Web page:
Computational and experimental design of protein function
The aim of this project is to use and improve computational design methodologies for the reliable construction of novel function such as catalytic activities in various protein scaffolds. Rational design is a stringent test of our understanding of biological mechanisms. And in the long run we want to be able to construct proteins with additional features for medical and industrial applications.
At the moment we are applying existing programs to well-studied reaction mechanisms in order to test their applicability. And we are working on the development of additional computational tools. An important part of this work includes the experimental test of theoretical design solutions in the lab. We are also pursuing structural studies on designed ligand-binding proteins to validate predictions in molecular detail.
Malisi, C., Schumann, M., Toussaint, N.C., Kageyama, J., Kohlbacher, O. & Höcker, B. (2012) Binding pocket optimization by computational protein design. PLoS One, 7(12):e52505. [PubMed].
Schreier, B., Stumpp, C., Wiesner, S. & Höcker, B. (2009) Computational design of ligand binding is not a solved problem. Proc Natl Acad Sci U S A 106, 18491-6. [PubMed]
Malisi, C., Kohlbacher, O. & Höcker, B. (2009) Automated scaffold selection for enzyme design. Proteins 77, 74-83. [PubMed]
Claren, J., Malisi, C., Höcker, B. & Sterner, R. (2009) Establishing wild-type levels of catalytic activity on natural and artificial (βα)8-barrel protein scaffolds. Proc Natl Acad Sci U S A 106, 3704-9. [PubMed]
Evolution and design of protein folds
In order to understand protein function it is important to understand how the specific and efficient contemporary enzymes evolved from less specific and less efficient precursors. The evolution of the frequently encountered (βα)8-barrel fold and its relationship to other folds such as the flavodoxin-like proteins is used to investigate this question. The enzymes HisA, HisF as well as many related (βα)8-barrel enzymes are believed to have evolved from a precursor half its size, namely from (βα)4-half-barrel domains. Database searches have revealed striking structural similarities between half-barrels and proteins adopting the flavodoxin-like (βα)5-fold. The analysis of the relationship between these structurally similar protein folds is the topic of this project. Its aim is to learn about evolutionary mechanisms that allow for the adaptation of new protein folds.
Current approaches in this project are funded by an ERC Consolidator Grant.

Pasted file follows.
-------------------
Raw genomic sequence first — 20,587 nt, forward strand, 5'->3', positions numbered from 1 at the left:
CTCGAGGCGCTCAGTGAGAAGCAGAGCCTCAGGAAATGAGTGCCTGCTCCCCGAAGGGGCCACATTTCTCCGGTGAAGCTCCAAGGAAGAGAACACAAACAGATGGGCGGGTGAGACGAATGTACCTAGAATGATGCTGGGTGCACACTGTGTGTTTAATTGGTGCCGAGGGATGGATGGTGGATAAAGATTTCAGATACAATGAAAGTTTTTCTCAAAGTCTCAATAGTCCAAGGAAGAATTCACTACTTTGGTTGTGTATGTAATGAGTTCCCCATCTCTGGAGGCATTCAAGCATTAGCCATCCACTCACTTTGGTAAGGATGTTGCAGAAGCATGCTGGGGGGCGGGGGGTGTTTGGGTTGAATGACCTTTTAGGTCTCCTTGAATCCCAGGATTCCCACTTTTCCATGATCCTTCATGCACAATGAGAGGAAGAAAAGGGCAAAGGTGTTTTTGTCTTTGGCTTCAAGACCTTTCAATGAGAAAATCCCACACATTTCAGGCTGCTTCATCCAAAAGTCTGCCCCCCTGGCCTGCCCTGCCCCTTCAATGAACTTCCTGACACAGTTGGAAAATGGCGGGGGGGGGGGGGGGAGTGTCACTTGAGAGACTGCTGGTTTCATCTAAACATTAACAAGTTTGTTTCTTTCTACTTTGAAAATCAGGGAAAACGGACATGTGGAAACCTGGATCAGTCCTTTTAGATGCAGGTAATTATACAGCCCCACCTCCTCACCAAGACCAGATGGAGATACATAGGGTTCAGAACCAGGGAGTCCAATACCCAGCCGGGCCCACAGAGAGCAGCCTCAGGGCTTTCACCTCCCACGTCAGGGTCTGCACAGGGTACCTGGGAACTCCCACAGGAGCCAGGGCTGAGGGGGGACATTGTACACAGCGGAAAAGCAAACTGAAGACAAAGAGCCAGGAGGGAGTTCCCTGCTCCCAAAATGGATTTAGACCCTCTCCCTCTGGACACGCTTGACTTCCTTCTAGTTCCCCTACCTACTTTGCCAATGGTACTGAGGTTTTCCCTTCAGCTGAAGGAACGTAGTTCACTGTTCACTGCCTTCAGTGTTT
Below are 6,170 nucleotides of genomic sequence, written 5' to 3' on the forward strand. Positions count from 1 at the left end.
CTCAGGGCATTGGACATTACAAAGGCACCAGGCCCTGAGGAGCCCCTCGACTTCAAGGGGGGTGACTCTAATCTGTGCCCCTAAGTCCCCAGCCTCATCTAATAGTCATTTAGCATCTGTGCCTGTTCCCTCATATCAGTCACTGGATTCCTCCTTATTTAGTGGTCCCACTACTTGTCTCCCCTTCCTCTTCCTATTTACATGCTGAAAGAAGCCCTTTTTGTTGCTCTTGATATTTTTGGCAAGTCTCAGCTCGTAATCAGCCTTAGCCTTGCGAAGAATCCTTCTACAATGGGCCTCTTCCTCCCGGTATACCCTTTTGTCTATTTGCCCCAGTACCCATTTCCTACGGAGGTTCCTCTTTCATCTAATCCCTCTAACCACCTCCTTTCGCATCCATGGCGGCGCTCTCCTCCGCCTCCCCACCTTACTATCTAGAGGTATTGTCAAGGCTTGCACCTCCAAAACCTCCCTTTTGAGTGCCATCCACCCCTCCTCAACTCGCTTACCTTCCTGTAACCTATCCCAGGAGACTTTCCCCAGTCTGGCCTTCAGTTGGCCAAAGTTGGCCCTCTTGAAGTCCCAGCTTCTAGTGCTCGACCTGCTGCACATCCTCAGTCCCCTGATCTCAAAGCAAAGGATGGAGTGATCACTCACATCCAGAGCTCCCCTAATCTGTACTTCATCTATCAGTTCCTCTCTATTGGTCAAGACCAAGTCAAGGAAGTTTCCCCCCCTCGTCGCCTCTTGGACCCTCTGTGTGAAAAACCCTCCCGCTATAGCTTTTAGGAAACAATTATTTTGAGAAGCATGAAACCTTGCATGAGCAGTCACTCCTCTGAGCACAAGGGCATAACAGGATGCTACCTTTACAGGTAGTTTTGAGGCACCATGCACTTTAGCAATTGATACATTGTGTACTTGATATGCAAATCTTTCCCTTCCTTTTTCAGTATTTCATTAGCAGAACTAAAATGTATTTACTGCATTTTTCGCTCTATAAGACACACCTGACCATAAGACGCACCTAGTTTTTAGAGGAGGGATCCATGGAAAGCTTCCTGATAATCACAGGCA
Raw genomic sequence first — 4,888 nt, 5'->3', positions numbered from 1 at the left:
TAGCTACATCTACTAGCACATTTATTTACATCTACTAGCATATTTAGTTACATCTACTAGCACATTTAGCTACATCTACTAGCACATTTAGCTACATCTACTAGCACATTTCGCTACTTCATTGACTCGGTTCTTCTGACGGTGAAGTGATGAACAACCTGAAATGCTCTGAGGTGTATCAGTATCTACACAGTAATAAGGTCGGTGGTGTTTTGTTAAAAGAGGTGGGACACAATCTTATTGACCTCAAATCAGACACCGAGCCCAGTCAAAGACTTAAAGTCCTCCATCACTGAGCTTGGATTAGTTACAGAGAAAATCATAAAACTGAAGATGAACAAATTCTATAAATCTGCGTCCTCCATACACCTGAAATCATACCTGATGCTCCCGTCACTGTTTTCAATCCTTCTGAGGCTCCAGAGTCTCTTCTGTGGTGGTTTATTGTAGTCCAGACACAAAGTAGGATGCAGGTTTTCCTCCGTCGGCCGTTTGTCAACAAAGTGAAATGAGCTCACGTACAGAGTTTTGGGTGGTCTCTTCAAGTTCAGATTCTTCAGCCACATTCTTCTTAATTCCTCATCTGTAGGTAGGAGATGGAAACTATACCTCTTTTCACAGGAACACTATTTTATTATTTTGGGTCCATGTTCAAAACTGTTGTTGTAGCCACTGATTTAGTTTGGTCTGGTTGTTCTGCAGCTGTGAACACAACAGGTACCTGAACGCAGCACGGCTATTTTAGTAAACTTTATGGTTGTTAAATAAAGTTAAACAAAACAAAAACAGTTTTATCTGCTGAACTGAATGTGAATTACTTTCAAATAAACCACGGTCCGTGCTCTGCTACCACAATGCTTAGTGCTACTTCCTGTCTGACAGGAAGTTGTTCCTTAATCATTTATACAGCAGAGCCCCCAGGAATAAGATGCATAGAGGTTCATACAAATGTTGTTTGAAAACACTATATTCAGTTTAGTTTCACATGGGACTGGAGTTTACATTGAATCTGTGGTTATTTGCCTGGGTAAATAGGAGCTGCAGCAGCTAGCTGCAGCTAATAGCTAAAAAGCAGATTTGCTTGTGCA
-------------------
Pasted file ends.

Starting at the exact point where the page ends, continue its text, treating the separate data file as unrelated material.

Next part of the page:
Webcast on this topic
based on the presentation entitled 'Engineering proteins from fold fragments' presented at the joint Biochemical Society / Protein Society Focused Meeting 'Protein engineering: new approaches and applications', held in April 2013. [BiochemSociety]
Farias-Rico, J.A., Schmidt, S. & Höcker, B. (2014) Evolutionary relationship of two ancient protein superfolds. Nature Chem Biol doi:10.1038/nchembio.1579.
Eisenbeis, S., Proffitt, W., Coles, M., Truffault, V., Shanmugaratnam, S., Meiler, J. & Höcker, B. (2012) The potential of fragment recombination for the rational design of proteins. J Am Chem Soc 134, 4019-22. [PubMed]
Schreier, B. & Höcker, B. (2010) Engineering the enolase magnesium II binding site: implications for its evolution. Biochem 49, 7582-9. [PubMed]
Bharat, T.A.M., Eisenbeis, S., Zeth, K. & Höcker, B. (2008) A βα-barrel built by the combination of fragments from different folds. Proc Natl Acad Sci U S A 105, 9942-7. [PubMed]
Predictive Reagent Antibody Replacement Technology (PRe-ART)
- together with the groups of Andreas Plückthun and Anna Hine -
In a multidisciplinary approach combining basic science, protein engineering and computational prediction, PRe-ART will generate non-antibody components which can be combined in an entirely modular fashion to create molecules that bind any peptide of choice. Such a biotechnological revolution is timely because of current failings in the reagent antibody market. More information can be found here.
Enzymatic degradation of microplastics (SFB)
- together with the group of Matthias Ullmann -
Although most plastics are very biostable, there is clear evidence that microbes can degrade these materials enzymatically. By combining different biochemical and experimental techniques with computer simulations, we want to understand which properties an enzyme must have in order to efficiently target and degrade plastics. In this respect, the recently discovered enzyme PETase, which is able to degrade PET, will serve as a model system. This enzyme is of major interest because it is structurally and functionally closely related to the enzyme group of cutinases, some of which are also able to degrade PET, albeit less efficiently. Interestingly, other cutinases are not able to do this. We are also looking for new enzymes that are able to degrade plastics such as polystyrene. More information can be found here.